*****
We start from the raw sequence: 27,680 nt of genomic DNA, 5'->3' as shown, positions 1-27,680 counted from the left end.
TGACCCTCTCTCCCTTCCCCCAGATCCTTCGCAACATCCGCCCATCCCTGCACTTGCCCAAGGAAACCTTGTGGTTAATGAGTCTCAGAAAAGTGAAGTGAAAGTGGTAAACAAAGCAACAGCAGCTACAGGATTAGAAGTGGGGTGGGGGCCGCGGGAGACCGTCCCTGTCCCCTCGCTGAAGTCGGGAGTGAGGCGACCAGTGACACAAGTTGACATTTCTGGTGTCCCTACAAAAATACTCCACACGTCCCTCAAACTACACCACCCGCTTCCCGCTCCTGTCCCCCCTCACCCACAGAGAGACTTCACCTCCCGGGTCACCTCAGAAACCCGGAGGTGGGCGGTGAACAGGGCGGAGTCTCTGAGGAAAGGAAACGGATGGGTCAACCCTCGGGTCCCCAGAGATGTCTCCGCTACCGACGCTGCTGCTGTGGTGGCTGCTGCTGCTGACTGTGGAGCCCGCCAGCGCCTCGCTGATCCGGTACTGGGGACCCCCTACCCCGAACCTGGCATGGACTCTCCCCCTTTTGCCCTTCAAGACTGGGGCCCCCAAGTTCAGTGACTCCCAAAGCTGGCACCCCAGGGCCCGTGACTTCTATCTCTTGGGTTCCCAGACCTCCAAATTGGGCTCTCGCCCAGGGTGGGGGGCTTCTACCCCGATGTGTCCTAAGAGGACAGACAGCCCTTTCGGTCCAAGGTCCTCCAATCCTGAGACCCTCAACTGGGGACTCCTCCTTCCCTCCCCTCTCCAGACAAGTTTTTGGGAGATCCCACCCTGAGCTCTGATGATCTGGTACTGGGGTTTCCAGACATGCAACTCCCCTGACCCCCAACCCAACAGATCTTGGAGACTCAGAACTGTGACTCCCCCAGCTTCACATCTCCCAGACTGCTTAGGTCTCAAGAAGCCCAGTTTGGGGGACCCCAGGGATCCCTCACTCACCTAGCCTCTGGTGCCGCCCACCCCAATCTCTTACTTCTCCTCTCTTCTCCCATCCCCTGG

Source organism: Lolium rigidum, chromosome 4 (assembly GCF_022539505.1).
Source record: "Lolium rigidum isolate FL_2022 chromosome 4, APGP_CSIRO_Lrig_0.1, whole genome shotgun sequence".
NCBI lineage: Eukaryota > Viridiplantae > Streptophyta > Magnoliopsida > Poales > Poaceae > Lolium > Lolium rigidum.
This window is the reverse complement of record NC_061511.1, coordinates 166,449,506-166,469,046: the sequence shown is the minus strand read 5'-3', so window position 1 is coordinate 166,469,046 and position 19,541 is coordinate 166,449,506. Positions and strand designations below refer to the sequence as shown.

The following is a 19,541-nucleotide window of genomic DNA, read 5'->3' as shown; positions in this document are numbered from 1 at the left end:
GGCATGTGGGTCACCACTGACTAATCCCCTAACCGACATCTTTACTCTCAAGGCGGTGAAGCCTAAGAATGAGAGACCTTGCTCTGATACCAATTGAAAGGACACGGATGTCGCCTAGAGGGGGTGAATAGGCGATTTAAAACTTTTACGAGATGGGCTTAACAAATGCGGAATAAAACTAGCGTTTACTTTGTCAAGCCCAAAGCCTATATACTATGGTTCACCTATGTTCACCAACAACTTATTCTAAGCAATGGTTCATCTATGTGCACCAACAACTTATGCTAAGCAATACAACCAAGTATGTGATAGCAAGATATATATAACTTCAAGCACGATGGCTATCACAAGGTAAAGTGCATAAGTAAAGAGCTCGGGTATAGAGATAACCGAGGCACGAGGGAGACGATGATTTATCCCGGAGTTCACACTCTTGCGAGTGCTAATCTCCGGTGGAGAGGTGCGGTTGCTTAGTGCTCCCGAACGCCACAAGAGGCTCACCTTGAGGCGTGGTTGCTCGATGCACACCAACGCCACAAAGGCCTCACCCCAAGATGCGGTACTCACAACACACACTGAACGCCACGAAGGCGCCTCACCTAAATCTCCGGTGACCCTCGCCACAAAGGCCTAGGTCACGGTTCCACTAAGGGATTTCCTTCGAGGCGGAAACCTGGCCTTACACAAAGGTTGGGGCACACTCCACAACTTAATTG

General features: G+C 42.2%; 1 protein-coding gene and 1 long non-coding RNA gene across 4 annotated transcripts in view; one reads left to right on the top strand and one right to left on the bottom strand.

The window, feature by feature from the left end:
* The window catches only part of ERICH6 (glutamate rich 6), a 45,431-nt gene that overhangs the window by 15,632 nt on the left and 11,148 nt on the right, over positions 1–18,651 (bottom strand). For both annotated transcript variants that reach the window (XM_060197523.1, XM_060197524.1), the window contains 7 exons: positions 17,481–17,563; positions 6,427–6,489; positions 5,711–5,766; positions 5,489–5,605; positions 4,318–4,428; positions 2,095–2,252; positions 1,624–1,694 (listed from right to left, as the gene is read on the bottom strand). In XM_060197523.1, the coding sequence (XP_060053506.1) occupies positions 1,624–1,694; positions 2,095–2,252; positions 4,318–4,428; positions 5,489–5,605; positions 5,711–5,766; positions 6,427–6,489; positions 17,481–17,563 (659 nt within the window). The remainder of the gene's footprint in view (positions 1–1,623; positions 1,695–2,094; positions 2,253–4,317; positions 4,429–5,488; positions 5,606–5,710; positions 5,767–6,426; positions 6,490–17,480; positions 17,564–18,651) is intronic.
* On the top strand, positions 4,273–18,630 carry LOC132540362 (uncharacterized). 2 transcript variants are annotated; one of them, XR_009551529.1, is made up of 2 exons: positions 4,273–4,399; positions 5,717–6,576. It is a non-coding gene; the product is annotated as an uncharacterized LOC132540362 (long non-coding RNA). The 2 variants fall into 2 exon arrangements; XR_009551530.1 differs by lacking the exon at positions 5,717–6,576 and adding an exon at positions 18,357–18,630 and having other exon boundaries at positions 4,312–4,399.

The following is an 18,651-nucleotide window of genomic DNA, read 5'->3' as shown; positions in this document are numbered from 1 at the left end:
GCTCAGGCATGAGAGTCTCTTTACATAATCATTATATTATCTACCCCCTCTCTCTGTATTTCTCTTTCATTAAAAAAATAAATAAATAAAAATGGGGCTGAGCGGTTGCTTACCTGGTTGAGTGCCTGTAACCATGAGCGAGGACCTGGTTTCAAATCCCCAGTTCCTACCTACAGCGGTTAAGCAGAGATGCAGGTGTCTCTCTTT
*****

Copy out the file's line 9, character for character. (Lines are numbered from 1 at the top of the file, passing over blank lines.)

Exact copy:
General features: G+C 42.2%; 1 protein-coding gene and 1 long non-coding RNA gene across 4 annotated transcripts in view; one reads left to right on the top strand and one right to left on the bottom strand.